While the role of AT1R in the development of load-induced cardiac hypertrophy has long been established (2), the underlying molecular mechanism has only recently begun to emerge. Yasuda et al. (50) were the first to show that mechanical stress–induced AT1R activation involves a change in receptor conformation. They furthermore argued that angiotensin receptor blockers (ARBs) prevent stretch-induced AT1R activation by locking the receptor into an inactive conformation, thereby functioning as inverse agonists rather than antagonists (50). Our finding that losartan treatment or AT1R loss can prevent DCM in MFS mice is consistent with this molecular model of ARB action. Rakesh et al. (46) subsequently demonstrated that mechanical stretch also promotes an AT1R-mediated conformational change in β-arrestin 2, which in turn results in receptor signaling independent of AngII or G protein activation. The normal heart of Fbn1mgR/mgR;Arrb2–/– mice is independent validation of the authors’ main conclusion that β-arrestin 2–biased AT1R agonism is the major driver of load-induced cardiac hypertrophy (46). Our data also suggest a hierarchical interaction between AT1R and integrins in their response to mechanical stress, since normal pFAK levels were restored in Fbn1mgR/mgR mice genetically deficient for AT1R or β-arrestin 2. Ongoing investigations are further exploring the mechanistic significance of this intriguing observation. This point notwithstanding, we believe that the dramatically low levels of pFAK in Fbn1mgR/mgR ventricles more likely reflect the broad impact of altered tissue properties on cell mechanosensors than loss of integrin binding to fibrillin 1 (7).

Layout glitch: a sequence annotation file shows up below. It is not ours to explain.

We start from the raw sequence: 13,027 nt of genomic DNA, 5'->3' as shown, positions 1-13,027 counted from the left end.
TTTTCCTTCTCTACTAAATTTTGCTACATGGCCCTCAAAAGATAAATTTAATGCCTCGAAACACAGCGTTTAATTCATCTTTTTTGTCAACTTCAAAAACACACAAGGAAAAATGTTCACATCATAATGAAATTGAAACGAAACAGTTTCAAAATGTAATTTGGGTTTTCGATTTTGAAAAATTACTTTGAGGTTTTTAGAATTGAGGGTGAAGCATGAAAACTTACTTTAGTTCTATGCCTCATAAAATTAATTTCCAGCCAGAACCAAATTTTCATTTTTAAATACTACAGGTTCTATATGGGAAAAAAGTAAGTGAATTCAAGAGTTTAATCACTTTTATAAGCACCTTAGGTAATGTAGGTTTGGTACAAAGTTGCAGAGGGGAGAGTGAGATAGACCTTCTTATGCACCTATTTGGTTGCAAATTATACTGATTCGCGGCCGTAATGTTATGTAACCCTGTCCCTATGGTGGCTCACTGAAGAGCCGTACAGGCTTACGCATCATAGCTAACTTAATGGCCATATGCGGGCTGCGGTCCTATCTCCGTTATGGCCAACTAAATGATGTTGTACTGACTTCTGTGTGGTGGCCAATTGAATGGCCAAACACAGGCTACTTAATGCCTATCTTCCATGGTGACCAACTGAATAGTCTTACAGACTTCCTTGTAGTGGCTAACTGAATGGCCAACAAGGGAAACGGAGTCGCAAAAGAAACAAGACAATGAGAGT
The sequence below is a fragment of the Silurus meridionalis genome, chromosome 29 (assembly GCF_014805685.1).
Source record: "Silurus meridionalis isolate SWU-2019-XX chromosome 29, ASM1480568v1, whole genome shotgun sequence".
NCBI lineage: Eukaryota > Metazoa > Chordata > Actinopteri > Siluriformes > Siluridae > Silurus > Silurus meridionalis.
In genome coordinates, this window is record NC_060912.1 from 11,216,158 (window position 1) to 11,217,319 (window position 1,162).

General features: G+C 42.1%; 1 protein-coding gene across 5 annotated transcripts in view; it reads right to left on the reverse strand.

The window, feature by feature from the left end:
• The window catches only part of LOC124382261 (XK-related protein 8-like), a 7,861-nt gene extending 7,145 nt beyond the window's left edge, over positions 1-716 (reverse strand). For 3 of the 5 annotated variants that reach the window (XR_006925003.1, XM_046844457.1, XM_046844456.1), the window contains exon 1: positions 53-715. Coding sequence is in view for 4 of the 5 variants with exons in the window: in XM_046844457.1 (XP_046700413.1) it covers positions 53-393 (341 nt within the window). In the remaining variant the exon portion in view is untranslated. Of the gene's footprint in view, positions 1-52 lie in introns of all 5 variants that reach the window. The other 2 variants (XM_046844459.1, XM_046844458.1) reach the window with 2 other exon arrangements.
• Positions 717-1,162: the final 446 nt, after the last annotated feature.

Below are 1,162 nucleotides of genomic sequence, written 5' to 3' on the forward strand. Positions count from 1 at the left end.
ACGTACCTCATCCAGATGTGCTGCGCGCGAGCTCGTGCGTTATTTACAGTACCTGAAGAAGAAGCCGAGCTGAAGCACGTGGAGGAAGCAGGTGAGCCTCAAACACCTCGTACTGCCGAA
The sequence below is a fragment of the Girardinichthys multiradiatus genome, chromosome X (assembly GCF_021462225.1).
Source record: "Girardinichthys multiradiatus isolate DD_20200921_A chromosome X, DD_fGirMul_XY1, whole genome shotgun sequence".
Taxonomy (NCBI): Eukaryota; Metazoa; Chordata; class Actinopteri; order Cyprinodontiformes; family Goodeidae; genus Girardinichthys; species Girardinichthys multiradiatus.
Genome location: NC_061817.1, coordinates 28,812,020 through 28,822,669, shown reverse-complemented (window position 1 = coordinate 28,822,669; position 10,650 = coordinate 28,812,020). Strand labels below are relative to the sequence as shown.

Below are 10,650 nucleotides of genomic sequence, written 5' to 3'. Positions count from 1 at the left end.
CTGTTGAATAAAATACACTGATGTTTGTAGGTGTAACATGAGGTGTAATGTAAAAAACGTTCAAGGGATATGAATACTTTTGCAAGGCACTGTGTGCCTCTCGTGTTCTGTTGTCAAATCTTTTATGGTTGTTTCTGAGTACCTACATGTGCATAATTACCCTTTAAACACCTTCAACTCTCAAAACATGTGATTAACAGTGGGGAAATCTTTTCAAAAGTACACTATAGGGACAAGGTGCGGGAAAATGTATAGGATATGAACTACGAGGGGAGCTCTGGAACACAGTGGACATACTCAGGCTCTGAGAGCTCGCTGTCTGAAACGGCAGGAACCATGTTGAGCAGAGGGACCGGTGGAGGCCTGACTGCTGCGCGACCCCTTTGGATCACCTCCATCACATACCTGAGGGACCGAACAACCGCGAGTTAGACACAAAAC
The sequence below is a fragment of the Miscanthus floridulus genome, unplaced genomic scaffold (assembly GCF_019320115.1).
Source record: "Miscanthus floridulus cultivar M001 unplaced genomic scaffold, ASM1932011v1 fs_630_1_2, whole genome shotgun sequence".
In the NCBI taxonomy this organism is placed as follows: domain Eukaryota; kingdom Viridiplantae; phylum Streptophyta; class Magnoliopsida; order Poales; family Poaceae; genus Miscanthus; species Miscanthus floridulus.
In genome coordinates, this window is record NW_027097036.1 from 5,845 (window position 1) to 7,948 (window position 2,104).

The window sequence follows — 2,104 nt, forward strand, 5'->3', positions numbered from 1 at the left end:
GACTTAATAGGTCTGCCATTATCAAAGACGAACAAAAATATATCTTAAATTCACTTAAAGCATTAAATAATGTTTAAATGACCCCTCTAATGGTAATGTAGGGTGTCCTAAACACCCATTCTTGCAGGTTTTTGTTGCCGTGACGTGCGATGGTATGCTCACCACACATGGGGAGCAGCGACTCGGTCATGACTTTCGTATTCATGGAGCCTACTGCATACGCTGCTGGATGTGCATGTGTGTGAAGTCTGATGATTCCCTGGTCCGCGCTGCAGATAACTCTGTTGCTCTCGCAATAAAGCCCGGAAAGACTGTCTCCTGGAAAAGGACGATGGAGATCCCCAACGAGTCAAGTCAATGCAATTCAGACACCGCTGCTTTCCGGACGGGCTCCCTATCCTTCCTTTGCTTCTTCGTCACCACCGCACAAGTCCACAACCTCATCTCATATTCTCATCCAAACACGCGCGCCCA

The demonstration that extracellular microfibrils are intimately involved in transmitting mechanical signals to intracellular compartments complements previous genetic studies of inherited DCM that have identified mutations in cellular proteins that participate in force generation and transmission from the sarcomere to the surrounding matrix (4). Accordingly, MFS-related DCM should be viewed as an integral component of the clinical spectrum of heart diseases associated with mutations in the ECM/sarcomere multiprotein complex that supports cardiomyocyte activity. Cingolani et al. (51) recently reported that mice lacking the matricellular protein thrombospondin 4 (TSP4) have normal cardiac function at baseline, but do not properly respond to acute pressure overload, allegedly as the result of improper integrin binding. Based on the present findings and preliminary evidence from transaortic constriction experiments in asymptomatic Fbn1+/– mice, we argue that fibrillin 1 supports cardiac baseline function and adaptation to increased workload largely by conferring key physical properties to myocardial tissue rather than by binding to integrin receptors on cardiac cells.

Recent studies of MFS mice with nonlethal TAA have suggested that anti–TGF-β therapy is a general strategy to ameliorate the pleiotropic manifestations of this heritable connective tissue disease (8, 24, 43, 44). Our data indicate that cardiac dysfunction, a clinically important MFS manifestation, is an exception to the broad use of anti–TGF-β therapy. We believe that stress signals in response to a fibrillin 1–deficient ECM should also be considered potential targets of pharmacological intervention, particularly for tissues subjected to cyclic mechanical load, such as the myocardium and ascending aorta. Ongoing investigations are addressing the latter possibility in our validated mouse model of severe MFS. The outcome of this work notwithstanding, the present study, to the best of our knowledge, is the first demonstration that fibrillin 1, a structural component of the architectural ECM, is a force-transmitting molecule that protects the mammalian heart against cardiomyopathy. This information has important implications for both the clinical management of cardiac complications in MFS and the understanding of degenerative processes in acquired DCM.